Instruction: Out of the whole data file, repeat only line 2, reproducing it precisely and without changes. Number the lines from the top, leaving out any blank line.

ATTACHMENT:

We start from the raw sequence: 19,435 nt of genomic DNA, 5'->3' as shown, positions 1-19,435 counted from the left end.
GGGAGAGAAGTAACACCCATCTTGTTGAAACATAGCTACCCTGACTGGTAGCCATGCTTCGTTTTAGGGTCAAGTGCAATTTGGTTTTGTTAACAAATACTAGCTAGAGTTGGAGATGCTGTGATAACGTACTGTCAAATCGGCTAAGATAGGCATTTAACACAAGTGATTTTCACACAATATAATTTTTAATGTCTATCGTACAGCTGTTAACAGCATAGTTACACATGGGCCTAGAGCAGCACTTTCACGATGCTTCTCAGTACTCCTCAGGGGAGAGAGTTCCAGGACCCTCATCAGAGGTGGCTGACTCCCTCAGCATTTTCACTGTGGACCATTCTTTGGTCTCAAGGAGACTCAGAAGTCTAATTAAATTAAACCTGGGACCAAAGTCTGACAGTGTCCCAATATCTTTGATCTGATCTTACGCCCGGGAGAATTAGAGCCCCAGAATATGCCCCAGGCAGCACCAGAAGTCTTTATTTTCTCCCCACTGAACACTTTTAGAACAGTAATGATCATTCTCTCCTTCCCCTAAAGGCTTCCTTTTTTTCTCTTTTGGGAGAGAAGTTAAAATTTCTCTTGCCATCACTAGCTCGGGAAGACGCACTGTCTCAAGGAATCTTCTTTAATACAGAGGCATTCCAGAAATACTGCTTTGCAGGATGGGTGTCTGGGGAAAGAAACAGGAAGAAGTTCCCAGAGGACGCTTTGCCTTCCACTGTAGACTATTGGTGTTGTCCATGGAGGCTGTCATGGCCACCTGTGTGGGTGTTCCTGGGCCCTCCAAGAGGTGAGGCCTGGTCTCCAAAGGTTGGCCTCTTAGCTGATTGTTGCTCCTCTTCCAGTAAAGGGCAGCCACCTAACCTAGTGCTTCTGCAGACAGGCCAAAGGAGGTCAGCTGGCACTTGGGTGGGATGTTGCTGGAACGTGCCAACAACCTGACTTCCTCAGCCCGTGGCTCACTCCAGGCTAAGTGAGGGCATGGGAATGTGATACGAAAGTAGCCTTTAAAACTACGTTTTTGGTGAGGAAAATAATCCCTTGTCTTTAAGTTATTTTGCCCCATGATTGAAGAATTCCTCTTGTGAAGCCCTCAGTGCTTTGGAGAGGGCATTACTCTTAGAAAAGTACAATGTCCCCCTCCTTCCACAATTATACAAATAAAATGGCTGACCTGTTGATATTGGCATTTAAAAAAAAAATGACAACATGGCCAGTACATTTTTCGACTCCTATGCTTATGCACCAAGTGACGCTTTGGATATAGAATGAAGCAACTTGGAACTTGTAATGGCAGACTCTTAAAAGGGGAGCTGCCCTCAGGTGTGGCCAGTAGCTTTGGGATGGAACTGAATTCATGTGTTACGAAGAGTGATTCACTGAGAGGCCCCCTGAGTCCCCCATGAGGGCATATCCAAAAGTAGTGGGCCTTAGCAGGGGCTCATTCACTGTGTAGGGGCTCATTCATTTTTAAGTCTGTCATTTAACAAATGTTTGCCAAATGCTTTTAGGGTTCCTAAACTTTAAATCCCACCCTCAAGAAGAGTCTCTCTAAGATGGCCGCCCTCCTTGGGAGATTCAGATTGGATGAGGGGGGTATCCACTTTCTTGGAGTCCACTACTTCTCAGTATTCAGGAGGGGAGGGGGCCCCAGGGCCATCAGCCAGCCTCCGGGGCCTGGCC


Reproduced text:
GGGAGAGAAGTAACACCCATCTTGTTGAAACATAGCTACCCTGACTGGTAGCCATGCTTCGTTTTAGGGTCAAGTGCAATTTGGTTTTGTTAACAAATACTAGCTAGAGTTGGAGATGCTGTGATAACGTACTGTCAAATCGGCTAAGATAGGCATTTAACACAAGTGATTTTCACACAATATAATTTTTAATGTCTATCGTACAGCTGTTAACAGCATAGTTACACATGGGCCTAGAGCAGCACTTTCACGATGCTTCTCAGTACTCCTCAGGGGAGAGAGTTCCAGGACCCTCATCAGAGGTGGCTGACTCCCTCAGCATTTTCACTGTGGACCATTCTTTGGTCTCAAGGAGACTCAGAAGTCTAATTAAATTAAACCTGGGACCAAAGTCTGACAGTGTCCCAATATCTTTGATCTGATCTTACGCCCGGGAGAATTAGAGCCCCAGAATATGCCCCAGGCAGCACCAGAAGTCTTTATTTTCTCCCCACTGAACACTTTTAGAACAGTAATGATCATTCTCTCCTTCCCCTAAAGGCTTCCTTTTTTTCTCTTTTGGGAGAGAAGTTAAAATTTCTCTTGCCATCACTAGCTCGGGAAGACGCACTGTCTCAAGGAATCTTCTTTAATACAGAGGCATTCCAGAAATACTGCTTTGCAGGATGGGTGTCTGGGGAAAGAAACAGGAAGAAGTTCCCAGAGGACGCTTTGCCTTCCACTGTAGACTATTGGTGTTGTCCATGGAGGCTGTCATGGCCACCTGTGTGGGTGTTCCTGGGCCCTCCAAGAGGTGAGGCCTGGTCTCCAAAGGTTGGCCTCTTAGCTGATTGTTGCTCCTCTTCCAGTAAAGGGCAGCCACCTAACCTAGTGCTTCTGCAGACAGGCCAAAGGAGGTCAGCTGGCACTTGGGTGGGATGTTGCTGGAACGTGCCAACAACCTGACTTCCTCAGCCCGTGGCTCACTCCAGGCTAAGTGAGGGCATGGGAATGTGATACGAAAGTAGCCTTTAAAACTACGTTTTTGGTGAGGAAAATAATCCCTTGTCTTTAAGTTATTTTGCCCCATGATTGAAGAATTCCTCTTGTGAAGCCCTCAGTGCTTTGGAGAGGGCATTACTCTTAGAAAAGTACAATGTCCCCCTCCTTCCACAATTATACAAATAAAATGGCTGACCTGTTGATATTGGCATTTAAAAAAAAAATGACAACATGGCCAGTACATTTTTCGACTCCTATGCTTATGCACCAAGTGACGCTTTGGATATAGAATGAAGCAACTTGGAACTTGTAATGGCAGACTCTTAAAAGGGGAGCTGCCCTCAGGTGTGGCCAGTAGCTTTGGGATGGAACTGAATTCATGTGTTACGAAGAGTGATTCACTGAGAGGCCCCCTGAGTCCCCCATGAGGGCATATCCAAAAGTAGTGGGCCTTAGCAGGGGCTCATTCACTGTGTAGGGGCTCATTCATTTTTAAGTCTGTCATTTAACAAATGTTTGCCAAATGCTTTTAGGGTTCCTAAACTTTAAATCCCACCCTCAAGAAGAGTCTCTCTAAGATGGCCGCCCTCCTTGGGAGATTCAGATTGGATGAGGGGGGTATCCACTTTCTTGGAGTCCACTACTTCTCAGTATTCAGGAGGGGAGGGGGCCCCAGGGCCATCAGCCAGCCTCCGGGGCCTGGCC